2.7. Feed and Water Intake

Since the 45% fat diet crumbled easily it was not possible to determine the feed intake in a reliable way by weighing the feed in and out of the cages. Instead, feed and water intake were recorded in a selection of mice from each treatment group kept in metabolic cages for 24 h at age 9–11 weeks, after getting accustomed to the cages the day before. Urine volume was measured and urine and feces were collected for later use not reported in this paper.

2.8. Obesity Determined as Area under the Curve (AUC), Terminal Body Weight and Body Mass Index (BMI)

Body weight was recorded weekly from weaning at 3 weeks of age to termination at 11 weeks of age for all ApcMin/+ and Apc+/+ mice. At termination, nasoanal lengths were recorded for calculation of body mass index (BMI), defined as body weight divided by the nasoanal length squared (in g/cm2). Since different indicators of obesity might be more or less suited for evaluation of its relationship with end points such as intestinal tumorigenesis, we evaluated the body weight data in three different ways. The body weight data were analysed as area under the curve (AUC) for body weight recorded from 3 to 11 weeks of age, calculated using the macro in SigmaPlot 12.3 (Systat Software Inc., San Jose, CA, USA), which integrates the area under the curve using the trapezoidal rule. In addition, the body weight data were evaluated as terminal body weight and terminal BMI at 11 weeks (data not shown).

2.9. Induction and Scoring of Intestinal Tumors

F1 pups from Min X ob crosses were given a single subcutaneous (s.c.) injection of 25 mg/kg bw PhIP on day 3–6 after birth, for evaluation of effects of obesity on carcinogen-induced tumors. Separate litters were given a s.c. injection of 0.9% NaCl as vehicle controls for scoring of spontaneous tumors only.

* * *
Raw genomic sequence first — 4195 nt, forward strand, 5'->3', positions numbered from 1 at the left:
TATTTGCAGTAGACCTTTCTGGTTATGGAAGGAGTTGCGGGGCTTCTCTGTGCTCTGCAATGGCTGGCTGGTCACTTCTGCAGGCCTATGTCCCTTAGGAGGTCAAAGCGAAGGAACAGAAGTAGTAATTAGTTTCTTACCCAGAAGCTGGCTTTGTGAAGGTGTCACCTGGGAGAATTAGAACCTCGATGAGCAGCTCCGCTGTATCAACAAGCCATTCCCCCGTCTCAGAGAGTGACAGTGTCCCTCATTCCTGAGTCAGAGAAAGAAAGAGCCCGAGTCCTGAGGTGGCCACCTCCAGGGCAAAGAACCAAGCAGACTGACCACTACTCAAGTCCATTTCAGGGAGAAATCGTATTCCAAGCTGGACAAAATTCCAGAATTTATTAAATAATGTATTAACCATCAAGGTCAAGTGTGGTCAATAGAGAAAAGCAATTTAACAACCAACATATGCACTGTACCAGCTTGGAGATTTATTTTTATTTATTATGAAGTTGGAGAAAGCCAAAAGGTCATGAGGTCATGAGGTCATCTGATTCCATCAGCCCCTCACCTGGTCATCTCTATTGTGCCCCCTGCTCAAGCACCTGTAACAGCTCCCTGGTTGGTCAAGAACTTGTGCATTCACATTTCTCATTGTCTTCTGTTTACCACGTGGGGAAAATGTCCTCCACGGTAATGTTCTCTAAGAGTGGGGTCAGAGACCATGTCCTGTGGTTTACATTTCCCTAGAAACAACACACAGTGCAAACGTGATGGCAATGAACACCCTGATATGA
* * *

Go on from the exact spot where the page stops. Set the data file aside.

The colon and small intestine were removed separately, rinsed in ice-cold phosphate-buffered saline (PBS) and slit open along the longitudinal axis. Intestinal tissues were then spread flat between sheets of filter paper and fixed for at least 48 h in 10% neutral buffered formalin prior to staining with 0.2% methylene blue (Sigma-Aldrich Norway AS). Number, diameter, and localization of tumors in small intestine and colon were scored by transillumination in an inverse light microscope at a magnification of ×20. The scoring was done in order of consecutive mouse numbers unaware of their treatment. Diameters of tumors were scored with an eyepiece graticule. Tumor position along the intestines was registered in cm from the stomach. For each experimental group, incidence of tumors (number of mice with tumors/number of mice in the group), tumor number (mean number of tumors/mouse ± SD) and tumor diameter in mm (mean of all tumors in all mice in the group ± SD) were calculated, for small intestine and colon separately. In addition, size of the tumors was illustrated by curves of distributions of tumor size classes (of 0.25 mm tumor diameter intervals) calculated as mean number of tumors in each tumor size class for each treatment group. In the C57BL/6J strain, the small intestine is the main target organ for tumorigenesis caused by the Min mutation as well as by PhIP, and very few tumors were found in the colon. Therefore, the colonic tumor data are not shown.